Green poses with a 15- to 16- pound steelhead that he landed swinging large flies on the Pere Marquette River in October.
The water was high and off-colored — a reminder of the close to eight inches of rain and snow that fell within a week. It was Halloween, and although I wasn’t donning my used Hunter S. Thompson costume again, I was dressed for another occasion: swinging flies for steelhead.
A wet snow had recently fallen on 127 North — a testament to the usual luck that befalls me when I plan for a day of fishing. I was to meet my guide, Jeff Hubbard, at 7:30 a.m. in Baldwin at Houseman’s Food Center. I was late.
I scurried out of the vehicle with some excuse about the weather or roads. It was readily apparent that Hubbard wasn’t interested. He had broken his arm about three months before our trip and it was going to be one of his first days back at the oars. As with most diehard, successful (if you can even call them that) steelheaders, Hubbard was optimistic that we would find some fish.
Steelheading in late-fall and winter is the reason I fish. I go just enough trips between catching a fish that I almost call it quits and sell every rod I own. Then, though, a bobber drops, and I am reminded of how strong and beautiful this worthy opponent is.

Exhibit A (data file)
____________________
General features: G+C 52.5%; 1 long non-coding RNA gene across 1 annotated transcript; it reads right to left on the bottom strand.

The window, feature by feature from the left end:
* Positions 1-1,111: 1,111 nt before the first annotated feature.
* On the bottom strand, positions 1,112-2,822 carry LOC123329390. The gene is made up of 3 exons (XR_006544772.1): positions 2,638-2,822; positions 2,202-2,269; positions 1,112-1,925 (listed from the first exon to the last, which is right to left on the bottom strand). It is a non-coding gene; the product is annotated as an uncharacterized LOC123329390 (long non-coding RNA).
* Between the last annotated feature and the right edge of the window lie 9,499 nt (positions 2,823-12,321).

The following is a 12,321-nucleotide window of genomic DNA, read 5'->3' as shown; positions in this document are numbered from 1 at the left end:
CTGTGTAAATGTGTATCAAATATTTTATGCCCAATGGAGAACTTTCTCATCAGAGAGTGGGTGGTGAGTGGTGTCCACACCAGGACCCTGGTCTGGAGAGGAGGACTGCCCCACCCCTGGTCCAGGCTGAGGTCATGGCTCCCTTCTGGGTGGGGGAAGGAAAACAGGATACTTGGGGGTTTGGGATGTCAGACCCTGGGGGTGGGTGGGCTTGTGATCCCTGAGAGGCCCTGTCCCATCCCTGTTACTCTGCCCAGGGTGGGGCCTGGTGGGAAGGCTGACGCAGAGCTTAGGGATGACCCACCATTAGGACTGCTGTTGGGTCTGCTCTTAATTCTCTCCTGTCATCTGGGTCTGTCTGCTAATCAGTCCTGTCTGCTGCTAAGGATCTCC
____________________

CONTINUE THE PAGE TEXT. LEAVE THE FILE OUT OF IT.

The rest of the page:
Notice I wrote “bobber.” Those who truly fly fish for steelhead in the winter, not that chuck-and-duck rigmarole, are the definition of insane: “In a state of mind that prevents normal perception, behavior, or social interaction; seriously mentally ill.”
Those who swing flies for steelhead should be committed.
Nonetheless, Hubbard talked me into the boat at Green Cottage and said we would be swinging flies for the day. It was quiet for the first few bends, and the only sound to be heard was the water dripping from the oars. I tried to muster up some self-inflated conversation about my fly fishing past. Hubbard humored me before pulling over on the next bend.
The view from Green Cottage on the Pere Marquette River. Editor Nick Green was able to tag along on a float trip with Outfitters North owner Jeff Hubbard on a steelhead swinging trip.
From the moment I got in his truck, I could tell Hubbard was an all-inclusive kind of guide. He didn’t expect anything from his clients except a willingness to learn and listen. He tied the knots, he rigged up the rods and he rowed — all things I am used to doing during my angling adventures.
Hubbard stepped out of the boat with the rod I would be using. After a quick casting lesson, he turned me loose. I won’t get into casting a two-handed fly rod; the process can be as simple or as complicated as you want to make it. Those guys flailing the line everywhere are just showing off, in my opinion.
The casts I was making were short, maybe 30 to 40 feet. Hubbard stood next to me and talked me through each swing. He helped me to understand exactly what my fly was doing and what effect that might have on a steelhead thinking about gobbling it up.